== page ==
- From the entrance to the Centre, follow the fence round to the left past Brownlow Café and Monument Cottage. Stay straight ahead, follow the main path downhill for 200m and bear right to keep descending to a road (Toms Hill Road). Turn right, go over the road junction, walk past the pond, the Post Office and Aldbury Memorial Hall and along Station Road.
- Just after the church, turn right through a gate on a path signposted Pitstone Hill and cross the field. (Musette Café is on the left through a gap in the fence). Go through the next gate and left through a third just before a large barn. Follow the path beside the barn and on through two more gates to reach a T-junction. Turn left, go over a crossing path, down the concrete track and through a gate to reach a busy road. The official route turns right along the verge to return to Tring Station. For a safer alternative, cross the road and turn right along the field edge on an unofficial but well-used route. At the end go past a gate, cross the road and turn left along the pavement to the station.
*Ashridge shorter option – Don’t turn left into Beggars Lane. Instead, cross the road and walk down the slope to the canal. Turn left and walk along the towpath for just over a mile to a lane at Cow Roast Lock. Turn left along the lane to join the main route at Waypoint 5.
*Wigginton shorter option – After the bridge, turn immediately left past the lock and continue along the canal towpath for just over a mile to Bridge 135. Go under the bridge and turn immediately right up the slope to the road. Turn left along it to reach Tring Station and the end of the walk.
Points of Interest
Tring Station, constructed by railway engineer Robert Stephenson, was opened by the London and Birmingham Railway in 1837.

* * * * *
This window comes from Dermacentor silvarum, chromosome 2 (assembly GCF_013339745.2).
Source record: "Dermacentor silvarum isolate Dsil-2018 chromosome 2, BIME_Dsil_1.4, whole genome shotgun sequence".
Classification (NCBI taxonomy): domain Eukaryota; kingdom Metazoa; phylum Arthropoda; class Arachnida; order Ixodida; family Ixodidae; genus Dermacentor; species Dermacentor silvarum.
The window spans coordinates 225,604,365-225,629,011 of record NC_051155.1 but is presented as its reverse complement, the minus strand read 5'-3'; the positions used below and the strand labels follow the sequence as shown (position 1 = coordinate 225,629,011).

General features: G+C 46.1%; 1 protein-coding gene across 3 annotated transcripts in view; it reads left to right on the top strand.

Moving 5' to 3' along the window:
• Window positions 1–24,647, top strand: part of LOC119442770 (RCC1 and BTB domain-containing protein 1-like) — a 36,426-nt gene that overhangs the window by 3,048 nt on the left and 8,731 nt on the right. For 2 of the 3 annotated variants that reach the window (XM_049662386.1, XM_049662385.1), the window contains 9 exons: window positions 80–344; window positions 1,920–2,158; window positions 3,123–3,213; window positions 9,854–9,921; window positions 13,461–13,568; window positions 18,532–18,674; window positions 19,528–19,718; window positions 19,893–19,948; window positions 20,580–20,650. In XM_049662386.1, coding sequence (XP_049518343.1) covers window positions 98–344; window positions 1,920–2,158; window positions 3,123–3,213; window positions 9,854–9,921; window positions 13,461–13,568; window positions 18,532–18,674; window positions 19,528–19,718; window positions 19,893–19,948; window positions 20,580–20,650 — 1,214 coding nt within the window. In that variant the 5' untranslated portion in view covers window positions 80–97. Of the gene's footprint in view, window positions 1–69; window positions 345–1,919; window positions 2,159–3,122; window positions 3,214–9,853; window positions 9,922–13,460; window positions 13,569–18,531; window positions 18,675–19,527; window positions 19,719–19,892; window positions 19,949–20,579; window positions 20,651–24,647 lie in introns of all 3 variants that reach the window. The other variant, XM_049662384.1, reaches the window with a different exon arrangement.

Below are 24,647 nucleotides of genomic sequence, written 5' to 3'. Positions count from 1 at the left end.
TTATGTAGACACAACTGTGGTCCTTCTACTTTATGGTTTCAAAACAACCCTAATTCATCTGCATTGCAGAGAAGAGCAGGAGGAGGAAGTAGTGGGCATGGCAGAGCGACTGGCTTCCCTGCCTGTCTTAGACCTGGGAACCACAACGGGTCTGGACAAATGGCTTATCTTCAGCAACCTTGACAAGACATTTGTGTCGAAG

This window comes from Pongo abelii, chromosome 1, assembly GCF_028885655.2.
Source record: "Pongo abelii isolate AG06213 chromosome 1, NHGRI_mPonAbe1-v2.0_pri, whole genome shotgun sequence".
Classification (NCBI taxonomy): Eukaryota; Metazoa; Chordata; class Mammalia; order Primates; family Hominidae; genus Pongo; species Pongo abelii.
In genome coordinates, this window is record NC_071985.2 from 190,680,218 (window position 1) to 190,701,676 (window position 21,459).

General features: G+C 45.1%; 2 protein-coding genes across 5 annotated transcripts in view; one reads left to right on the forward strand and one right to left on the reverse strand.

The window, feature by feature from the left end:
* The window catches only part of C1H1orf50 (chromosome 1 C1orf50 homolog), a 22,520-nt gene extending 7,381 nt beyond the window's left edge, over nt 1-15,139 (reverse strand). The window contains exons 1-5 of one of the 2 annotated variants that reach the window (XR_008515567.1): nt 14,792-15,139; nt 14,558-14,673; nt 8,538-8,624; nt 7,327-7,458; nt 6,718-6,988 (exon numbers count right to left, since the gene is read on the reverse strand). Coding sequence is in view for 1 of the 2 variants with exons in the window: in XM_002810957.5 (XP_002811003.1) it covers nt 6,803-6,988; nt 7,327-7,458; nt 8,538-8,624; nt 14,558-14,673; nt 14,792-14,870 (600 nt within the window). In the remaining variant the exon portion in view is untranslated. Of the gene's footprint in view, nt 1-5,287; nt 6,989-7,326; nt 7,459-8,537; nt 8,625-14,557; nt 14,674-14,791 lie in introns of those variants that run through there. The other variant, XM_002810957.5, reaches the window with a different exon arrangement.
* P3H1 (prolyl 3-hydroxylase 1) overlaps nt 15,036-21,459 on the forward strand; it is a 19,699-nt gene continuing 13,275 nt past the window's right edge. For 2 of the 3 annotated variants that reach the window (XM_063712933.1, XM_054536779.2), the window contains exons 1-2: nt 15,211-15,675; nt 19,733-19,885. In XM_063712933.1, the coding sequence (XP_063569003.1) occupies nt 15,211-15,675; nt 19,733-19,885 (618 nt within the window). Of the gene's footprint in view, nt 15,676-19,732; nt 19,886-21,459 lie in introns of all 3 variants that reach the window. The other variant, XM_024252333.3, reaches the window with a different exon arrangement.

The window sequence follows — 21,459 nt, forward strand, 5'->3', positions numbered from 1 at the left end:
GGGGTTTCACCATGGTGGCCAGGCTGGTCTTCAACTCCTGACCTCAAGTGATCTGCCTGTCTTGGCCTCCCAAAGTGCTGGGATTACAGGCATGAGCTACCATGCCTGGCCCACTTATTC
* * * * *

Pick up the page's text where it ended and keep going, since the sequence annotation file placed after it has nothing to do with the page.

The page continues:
Cafés: This walk will take you past two of the many cafés that have opened in The Chilterns recently – Musette Café, Aldbury, based in Church Farm, a former stable yard for racehorses, and the award-winning, community-owned and managed Wigginton Village Shop & Café.
A. The Ridgeway National Trail is 87 miles long. It starts in the World Heritage Site of Avebury and crosses the chalk ridges of the North Wessex Downs and Chilterns AONB. The Chilterns section travels through woodlands, nature reserves and quiet valleys, passing several magnificent viewpoints on the ridge. The route has been used for at least 5,000 years by travellers, herdsmen and soldiers.
B. Wigginton was recorded as Wigentone in the Domesday Book. The Grade II listed Church of St. Bartholomew dates from the 12th century. Champneys health spa and the beautiful Tring Park are nearby.
C. The Chiltern Way is a 134-mile circular trail designed by the Chiltern Society, highlighting the best features of our historic landscape. Suitable for walkers of all abilities, the route is well signposted and regularly checked by volunteers.
D. Cow Roast probably gets its name from ‘cow rest’, because it lies on one of the major droving routes into London. Akeman Street, a Roman road from St Albans to Cirencester, ran through the village. In 1972, the local archaeological society started excavations and many Roman artefacts were found. The Grand Union Canal runs from London to Birmingham. It’s an amalgamation of several historic waterways. This section opened at the end of the 18th century as part the Grand Junction Canal, which linked the Thames at Brentford to Braunston in Northamptonshire.
E. Ashridge Estate dates back over 700 years to when a monastery was founded. Henry VIII bequeathed the Estate to the future Queen Elizabeth I, who lived there before being arrested by her half-sister Mary and taken to the Tower of London. One of its later owners was Francis Egerton, 3rd Duke of Bridgewater also known as the ‘Canal Duke’. He built the Bridgewater Canal, regarded as the first true canal in Britain. The monument was erected in 1832 in his memory. It’s 33m high and is open to the public. The Estate now belongs to the National Trust and is a haven for wildlife.
F. Aldbury was listed in the Domesday Book as Elderberie, meaning ‘old burh’, or old fortification. The village is often used for filming. Notable productions include Midsomer Murders, The Dirty Dozen and
Images: Colin Drake
You can view the Chiltern Society’s full details of the walk here.
Our thanks to Andrew Clark of the Chiltern Society, for supplying this walk.